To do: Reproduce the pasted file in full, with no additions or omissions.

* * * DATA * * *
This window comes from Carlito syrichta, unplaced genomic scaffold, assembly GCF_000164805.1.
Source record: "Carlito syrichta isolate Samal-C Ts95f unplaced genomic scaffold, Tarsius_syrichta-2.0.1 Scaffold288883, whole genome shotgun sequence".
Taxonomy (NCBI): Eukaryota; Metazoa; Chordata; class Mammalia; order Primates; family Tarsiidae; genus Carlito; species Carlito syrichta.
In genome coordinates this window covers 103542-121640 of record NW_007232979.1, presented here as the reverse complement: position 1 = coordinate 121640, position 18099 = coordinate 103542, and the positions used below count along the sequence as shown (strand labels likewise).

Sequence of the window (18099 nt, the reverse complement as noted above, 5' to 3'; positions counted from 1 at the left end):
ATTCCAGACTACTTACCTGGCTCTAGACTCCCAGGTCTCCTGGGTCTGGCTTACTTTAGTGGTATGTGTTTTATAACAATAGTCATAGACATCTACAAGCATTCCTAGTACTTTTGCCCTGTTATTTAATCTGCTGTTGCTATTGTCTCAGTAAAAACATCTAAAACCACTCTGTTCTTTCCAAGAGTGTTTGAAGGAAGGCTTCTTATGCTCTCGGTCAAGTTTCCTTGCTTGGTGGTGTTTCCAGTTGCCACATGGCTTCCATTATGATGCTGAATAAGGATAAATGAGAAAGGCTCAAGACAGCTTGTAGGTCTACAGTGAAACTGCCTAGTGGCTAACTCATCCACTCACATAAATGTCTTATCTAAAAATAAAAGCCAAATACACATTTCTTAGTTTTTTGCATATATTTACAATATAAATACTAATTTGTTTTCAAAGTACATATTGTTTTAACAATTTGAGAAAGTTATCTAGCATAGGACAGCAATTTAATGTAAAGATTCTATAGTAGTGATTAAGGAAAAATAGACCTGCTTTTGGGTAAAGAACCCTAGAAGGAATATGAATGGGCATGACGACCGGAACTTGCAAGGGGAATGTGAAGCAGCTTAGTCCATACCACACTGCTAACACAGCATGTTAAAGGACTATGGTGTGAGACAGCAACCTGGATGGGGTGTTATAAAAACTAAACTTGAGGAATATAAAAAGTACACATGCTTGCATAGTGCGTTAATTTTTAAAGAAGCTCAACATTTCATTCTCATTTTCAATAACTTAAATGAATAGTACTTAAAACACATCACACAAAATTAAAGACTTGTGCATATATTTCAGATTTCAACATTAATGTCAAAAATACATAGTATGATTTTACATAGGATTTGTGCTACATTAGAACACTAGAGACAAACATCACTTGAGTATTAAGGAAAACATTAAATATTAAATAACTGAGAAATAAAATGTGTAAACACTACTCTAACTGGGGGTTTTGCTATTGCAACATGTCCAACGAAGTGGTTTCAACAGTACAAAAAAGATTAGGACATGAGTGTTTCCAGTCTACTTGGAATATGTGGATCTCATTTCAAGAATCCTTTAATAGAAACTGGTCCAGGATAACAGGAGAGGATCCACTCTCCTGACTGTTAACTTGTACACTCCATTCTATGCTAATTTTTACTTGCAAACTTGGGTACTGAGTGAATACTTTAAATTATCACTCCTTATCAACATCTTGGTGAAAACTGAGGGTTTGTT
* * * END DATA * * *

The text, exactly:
This window comes from Carlito syrichta, unplaced genomic scaffold, assembly GCF_000164805.1.
Source record: "Carlito syrichta isolate Samal-C Ts95f unplaced genomic scaffold, Tarsius_syrichta-2.0.1 Scaffold288883, whole genome shotgun sequence".
Taxonomy (NCBI): Eukaryota; Metazoa; Chordata; class Mammalia; order Primates; family Tarsiidae; genus Carlito; species Carlito syrichta.
In genome coordinates this window covers 103542-121640 of record NW_007232979.1, presented here as the reverse complement: position 1 = coordinate 121640, position 18099 = coordinate 103542, and the positions used below count along the sequence as shown (strand labels likewise).

Sequence of the window (18099 nt, the reverse complement as noted above, 5' to 3'; positions counted from 1 at the left end):
ATTCCAGACTACTTACCTGGCTCTAGACTCCCAGGTCTCCTGGGTCTGGCTTACTTTAGTGGTATGTGTTTTATAACAATAGTCATAGACATCTACAAGCATTCCTAGTACTTTTGCCCTGTTATTTAATCTGCTGTTGCTATTGTCTCAGTAAAAACATCTAAAACCACTCTGTTCTTTCCAAGAGTGTTTGAAGGAAGGCTTCTTATGCTCTCGGTCAAGTTTCCTTGCTTGGTGGTGTTTCCAGTTGCCACATGGCTTCCATTATGATGCTGAATAAGGATAAATGAGAAAGGCTCAAGACAGCTTGTAGGTCTACAGTGAAACTGCCTAGTGGCTAACTCATCCACTCACATAAATGTCTTATCTAAAAATAAAAGCCAAATACACATTTCTTAGTTTTTTGCATATATTTACAATATAAATACTAATTTGTTTTCAAAGTACATATTGTTTTAACAATTTGAGAAAGTTATCTAGCATAGGACAGCAATTTAATGTAAAGATTCTATAGTAGTGATTAAGGAAAAATAGACCTGCTTTTGGGTAAAGAACCCTAGAAGGAATATGAATGGGCATGACGACCGGAACTTGCAAGGGGAATGTGAAGCAGCTTAGTCCATACCACACTGCTAACACAGCATGTTAAAGGACTATGGTGTGAGACAGCAACCTGGATGGGGTGTTATAAAAACTAAACTTGAGGAATATAAAAAGTACACATGCTTGCATAGTGCGTTAATTTTTAAAGAAGCTCAACATTTCATTCTCATTTTCAATAACTTAAATGAATAGTACTTAAAACACATCACACAAAATTAAAGACTTGTGCATATATTTCAGATTTCAACATTAATGTCAAAAATACATAGTATGATTTTACATAGGATTTGTGCTACATTAGAACACTAGAGACAAACATCACTTGAGTATTAAGGAAAACATTAAATATTAAATAACTGAGAAATAAAATGTGTAAACACTACTCTAACTGGGGGTTTTGCTATTGCAACATGTCCAACGAAGTGGTTTCAACAGTACAAAAAAGATTAGGACATGAGTGTTTCCAGTCTACTTGGAATATGTGGATCTCATTTCAAGAATCCTTTAATAGAAACTGGTCCAGGATAACAGGAGAGGATCCACTCTCCTGACTGTTAACTTGTACACTCCATTCTATGCTAATTTTTACTTGCAAACTTGGGTACTGAGTGAATACTTTAAATTATCACTCCTTATCAACATCTTGGTGAAAACTGAGGGTTTGTT